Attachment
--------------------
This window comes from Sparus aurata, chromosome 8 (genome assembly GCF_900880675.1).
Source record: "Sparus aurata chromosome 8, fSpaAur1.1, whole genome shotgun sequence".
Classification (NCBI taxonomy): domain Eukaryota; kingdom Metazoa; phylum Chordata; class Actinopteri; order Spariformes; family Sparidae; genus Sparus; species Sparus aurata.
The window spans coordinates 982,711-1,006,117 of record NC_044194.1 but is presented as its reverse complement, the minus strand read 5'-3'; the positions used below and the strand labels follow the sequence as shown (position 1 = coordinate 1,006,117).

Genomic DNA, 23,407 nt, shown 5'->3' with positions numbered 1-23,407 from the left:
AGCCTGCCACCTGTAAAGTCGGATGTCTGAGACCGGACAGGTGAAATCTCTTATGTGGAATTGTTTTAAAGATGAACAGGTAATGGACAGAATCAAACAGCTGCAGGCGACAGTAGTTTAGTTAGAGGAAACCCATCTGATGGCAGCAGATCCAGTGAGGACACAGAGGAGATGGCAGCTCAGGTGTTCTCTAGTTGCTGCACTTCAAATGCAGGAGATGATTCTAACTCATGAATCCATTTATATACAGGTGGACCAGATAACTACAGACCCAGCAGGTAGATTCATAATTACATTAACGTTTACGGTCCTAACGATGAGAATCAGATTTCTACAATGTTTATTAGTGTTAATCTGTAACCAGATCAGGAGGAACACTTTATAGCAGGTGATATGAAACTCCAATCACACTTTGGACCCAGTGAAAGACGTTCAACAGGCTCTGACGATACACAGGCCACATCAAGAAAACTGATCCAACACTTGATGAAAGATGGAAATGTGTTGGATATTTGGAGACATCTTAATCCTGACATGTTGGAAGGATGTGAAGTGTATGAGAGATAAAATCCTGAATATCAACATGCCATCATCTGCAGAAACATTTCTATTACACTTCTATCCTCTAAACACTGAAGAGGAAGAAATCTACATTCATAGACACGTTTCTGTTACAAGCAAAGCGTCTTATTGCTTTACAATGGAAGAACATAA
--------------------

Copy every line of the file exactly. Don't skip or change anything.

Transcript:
This window comes from Sparus aurata, chromosome 8 (genome assembly GCF_900880675.1).
Source record: "Sparus aurata chromosome 8, fSpaAur1.1, whole genome shotgun sequence".
Classification (NCBI taxonomy): domain Eukaryota; kingdom Metazoa; phylum Chordata; class Actinopteri; order Spariformes; family Sparidae; genus Sparus; species Sparus aurata.
The window spans coordinates 982,711-1,006,117 of record NC_044194.1 but is presented as its reverse complement, the minus strand read 5'-3'; the positions used below and the strand labels follow the sequence as shown (position 1 = coordinate 1,006,117).

Genomic DNA, 23,407 nt, shown 5'->3' with positions numbered 1-23,407 from the left:
AGCCTGCCACCTGTAAAGTCGGATGTCTGAGACCGGACAGGTGAAATCTCTTATGTGGAATTGTTTTAAAGATGAACAGGTAATGGACAGAATCAAACAGCTGCAGGCGACAGTAGTTTAGTTAGAGGAAACCCATCTGATGGCAGCAGATCCAGTGAGGACACAGAGGAGATGGCAGCTCAGGTGTTCTCTAGTTGCTGCACTTCAAATGCAGGAGATGATTCTAACTCATGAATCCATTTATATACAGGTGGACCAGATAACTACAGACCCAGCAGGTAGATTCATAATTACATTAACGTTTACGGTCCTAACGATGAGAATCAGATTTCTACAATGTTTATTAGTGTTAATCTGTAACCAGATCAGGAGGAACACTTTATAGCAGGTGATATGAAACTCCAATCACACTTTGGACCCAGTGAAAGACGTTCAACAGGCTCTGACGATACACAGGCCACATCAAGAAAACTGATCCAACACTTGATGAAAGATGGAAATGTGTTGGATATTTGGAGACATCTTAATCCTGACATGTTGGAAGGATGTGAAGTGTATGAGAGATAAAATCCTGAATATCAACATGCCATCATCTGCAGAAACATTTCTATTACACTTCTATCCTCTAAACACTGAAGAGGAAGAAATCTACATTCATAGACACGTTTCTGTTACAAGCAAAGCGTCTTATTGCTTTACAATGGAAGAACATAA